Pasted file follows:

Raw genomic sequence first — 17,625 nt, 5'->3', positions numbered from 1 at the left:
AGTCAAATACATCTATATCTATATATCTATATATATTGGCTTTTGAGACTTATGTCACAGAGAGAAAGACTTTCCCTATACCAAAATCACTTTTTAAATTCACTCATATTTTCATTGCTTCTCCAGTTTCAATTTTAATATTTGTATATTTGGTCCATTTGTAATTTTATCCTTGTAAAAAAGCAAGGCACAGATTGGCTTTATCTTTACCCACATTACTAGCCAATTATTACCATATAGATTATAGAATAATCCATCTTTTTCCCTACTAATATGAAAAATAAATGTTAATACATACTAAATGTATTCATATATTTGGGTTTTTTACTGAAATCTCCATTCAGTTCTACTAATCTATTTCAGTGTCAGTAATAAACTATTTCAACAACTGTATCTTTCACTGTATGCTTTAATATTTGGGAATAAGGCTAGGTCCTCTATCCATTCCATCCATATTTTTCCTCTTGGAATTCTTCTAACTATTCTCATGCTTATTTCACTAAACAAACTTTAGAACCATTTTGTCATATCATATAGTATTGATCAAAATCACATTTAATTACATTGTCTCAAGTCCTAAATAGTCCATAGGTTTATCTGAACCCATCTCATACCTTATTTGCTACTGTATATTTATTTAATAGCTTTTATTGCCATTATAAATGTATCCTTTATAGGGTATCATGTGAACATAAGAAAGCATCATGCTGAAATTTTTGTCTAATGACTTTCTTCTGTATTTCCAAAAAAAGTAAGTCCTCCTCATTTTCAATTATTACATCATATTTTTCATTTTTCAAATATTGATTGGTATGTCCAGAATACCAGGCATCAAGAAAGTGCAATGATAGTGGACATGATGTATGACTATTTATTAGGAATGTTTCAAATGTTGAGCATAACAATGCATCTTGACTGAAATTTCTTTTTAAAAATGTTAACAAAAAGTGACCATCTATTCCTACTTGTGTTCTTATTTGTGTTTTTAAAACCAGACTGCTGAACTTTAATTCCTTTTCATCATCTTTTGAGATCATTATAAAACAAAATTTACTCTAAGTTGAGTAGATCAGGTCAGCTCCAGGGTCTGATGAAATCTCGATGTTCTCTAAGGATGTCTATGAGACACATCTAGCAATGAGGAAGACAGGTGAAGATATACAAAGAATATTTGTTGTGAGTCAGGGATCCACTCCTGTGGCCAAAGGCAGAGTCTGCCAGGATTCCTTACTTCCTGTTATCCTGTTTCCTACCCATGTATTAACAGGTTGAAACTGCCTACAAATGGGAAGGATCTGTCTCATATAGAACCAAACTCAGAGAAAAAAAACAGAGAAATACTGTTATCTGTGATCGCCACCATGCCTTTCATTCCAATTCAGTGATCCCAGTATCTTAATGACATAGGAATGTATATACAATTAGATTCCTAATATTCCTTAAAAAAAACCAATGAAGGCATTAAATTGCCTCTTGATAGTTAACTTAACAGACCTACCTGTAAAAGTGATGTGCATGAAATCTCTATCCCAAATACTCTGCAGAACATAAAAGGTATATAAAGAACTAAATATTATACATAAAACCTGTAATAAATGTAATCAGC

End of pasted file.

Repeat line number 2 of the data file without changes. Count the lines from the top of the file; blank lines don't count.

AGTCAAATACATCTATATCTATATATCTATATATATTGGCTTTTGAGACTTATGTCACAGAGAGAAAGACTTTCCCTATACCAAAATCACTTTTTAAATTCACTCATATTTTCATTGCTTCTCCAGTTTCAATTTTAATATTTGTATATTTGGTCCATTTGTAATTTTATCCTTGTAAAAAAGCAAGGCACAGATTGGCTTTATCTTTACCCACATTACTAGCCAATTATTACCATATAGATTATAGAATAATCCATCTTTTTCCCTACTAATATGAAAAATAAATGTTAATACATACTAAATGTATTCATATATTTGGGTTTTTTACTGAAATCTCCATTCAGTTCTACTAATCTATTTCAGTGTCAGTAATAAACTATTTCAACAACTGTATCTTTCACTGTATGCTTTAATATTTGGGAATAAGGCTAGGTCCTCTATCCATTCCATCCATATTTTTCCTCTTGGAATTCTTCTAACTATTCTCATGCTTATTTCACTAAACAAACTTTAGAACCATTTTGTCATATCATATAGTATTGATCAAAATCACATTTAATTACATTGTCTCAAGTCCTAAATAGTCCATAGGTTTATCTGAACCCATCTCATACCTTATTTGCTACTGTATATTTATTTAATAGCTTTTATTGCCATTATAAATGTATCCTTTATAGGGTATCATGTGAACATAAGAAAGCATCATGCTGAAATTTTTGTCTAATGACTTTCTTCTGTATTTCCAAAAAAAGTAAGTCCTCCTCATTTTCAATTATTACATCATATTTTTCATTTTTCAAATATTGATTGGTATGTCCAGAATACCAGGCATCAAGAAAGTGCAATGATAGTGGACATGATGTATGACTATTTATTAGGAATGTTTCAAATGTTGAGCATAACAATGCATCTTGACTGAAATTTCTTTTTAAAAATGTTAACAAAAAGTGACCATCTATTCCTACTTGTGTTCTTATTTGTGTTTTTAAAACCAGACTGCTGAACTTTAATTCCTTTTCATCATCTTTTGAGATCATTATAAAACAAAATTTACTCTAAGTTGAGTAGATCAGGTCAGCTCCAGGGTCTGATGAAATCTCGATGTTCTCTAAGGATGTCTATGAGACACATCTAGCAATGAGGAAGACAGGTGAAGATATACAAAGAATATTTGTTGTGAGTCAGGGATCCACTCCTGTGGCCAAAGGCAGAGTCTGCCAGGATTCCTTACTTCCTGTTATCCTGTTTCCTACCCATGTATTAACAGGTTGAAACTGCCTACAAATGGGAAGGATCTGTCTCATATAGAACCAAACTCAGAGAAAAAAAACAGAGAAATACTGTTATCTGTGATCGCCACCATGCCTTTCATTCCAATTCAGTGATCCCAGTATCTTAATGACATAGGAATGTATATACAATTAGATTCCTAATATTCCTTAAAAAAAACCAATGAAGGCATTAAATTGCCTCTTGATAGTTAACTTAACAGACCTACCTGTAAAAGTGATGTGCATGAAATCTCTATCCCAAATACTCTGCAGAACATAAAAGGTATATAAAGAACTAAATATTATACATAAAACCTGTAATAAATGTAATCAGC